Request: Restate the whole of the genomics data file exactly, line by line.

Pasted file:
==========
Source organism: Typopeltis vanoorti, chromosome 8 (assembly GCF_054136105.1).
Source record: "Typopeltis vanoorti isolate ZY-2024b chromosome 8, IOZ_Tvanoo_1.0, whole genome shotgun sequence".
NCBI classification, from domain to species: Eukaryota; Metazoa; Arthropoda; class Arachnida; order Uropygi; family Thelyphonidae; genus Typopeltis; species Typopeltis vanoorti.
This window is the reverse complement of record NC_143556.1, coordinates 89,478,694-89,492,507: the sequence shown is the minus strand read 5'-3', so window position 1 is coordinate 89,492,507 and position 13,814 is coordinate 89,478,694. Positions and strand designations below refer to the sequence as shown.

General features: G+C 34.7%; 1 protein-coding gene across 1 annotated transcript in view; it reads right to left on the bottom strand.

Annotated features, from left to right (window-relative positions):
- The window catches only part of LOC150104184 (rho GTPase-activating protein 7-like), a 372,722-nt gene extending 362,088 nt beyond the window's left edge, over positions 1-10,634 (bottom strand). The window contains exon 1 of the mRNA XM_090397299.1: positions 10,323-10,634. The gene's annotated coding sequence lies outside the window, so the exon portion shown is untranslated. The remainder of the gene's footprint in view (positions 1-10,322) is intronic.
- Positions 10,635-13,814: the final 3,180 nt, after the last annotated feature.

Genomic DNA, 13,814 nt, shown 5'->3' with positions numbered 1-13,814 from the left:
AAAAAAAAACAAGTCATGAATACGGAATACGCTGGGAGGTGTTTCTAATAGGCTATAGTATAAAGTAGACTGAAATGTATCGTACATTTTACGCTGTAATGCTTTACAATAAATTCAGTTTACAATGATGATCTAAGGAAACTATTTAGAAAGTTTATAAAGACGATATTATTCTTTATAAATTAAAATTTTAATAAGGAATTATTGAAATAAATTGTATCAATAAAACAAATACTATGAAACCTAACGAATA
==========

Source organism: Typopeltis vanoorti, chromosome 8 (assembly GCF_054136105.1).
Source record: "Typopeltis vanoorti isolate ZY-2024b chromosome 8, IOZ_Tvanoo_1.0, whole genome shotgun sequence".
NCBI classification, from domain to species: Eukaryota; Metazoa; Arthropoda; class Arachnida; order Uropygi; family Thelyphonidae; genus Typopeltis; species Typopeltis vanoorti.
This window is the reverse complement of record NC_143556.1, coordinates 89,478,694-89,492,507: the sequence shown is the minus strand read 5'-3', so window position 1 is coordinate 89,492,507 and position 13,814 is coordinate 89,478,694. Positions and strand designations below refer to the sequence as shown.

General features: G+C 34.7%; 1 protein-coding gene across 1 annotated transcript in view; it reads right to left on the bottom strand.

Annotated features, from left to right (window-relative positions):
- The window catches only part of LOC150104184 (rho GTPase-activating protein 7-like), a 372,722-nt gene extending 362,088 nt beyond the window's left edge, over positions 1-10,634 (bottom strand). The window contains exon 1 of the mRNA XM_090397299.1: positions 10,323-10,634. The gene's annotated coding sequence lies outside the window, so the exon portion shown is untranslated. The remainder of the gene's footprint in view (positions 1-10,322) is intronic.
- Positions 10,635-13,814: the final 3,180 nt, after the last annotated feature.

Genomic DNA, 13,814 nt, shown 5'->3' with positions numbered 1-13,814 from the left:
AAAAAAAAACAAGTCATGAATACGGAATACGCTGGGAGGTGTTTCTAATAGGCTATAGTATAAAGTAGACTGAAATGTATCGTACATTTTACGCTGTAATGCTTTACAATAAATTCAGTTTACAATGATGATCTAAGGAAACTATTTAGAAAGTTTATAAAGACGATATTATTCTTTATAAATTAAAATTTTAATAAGGAATTATTGAAATAAATTGTATCAATAAAACAAATACTATGAAACCTAACGAATA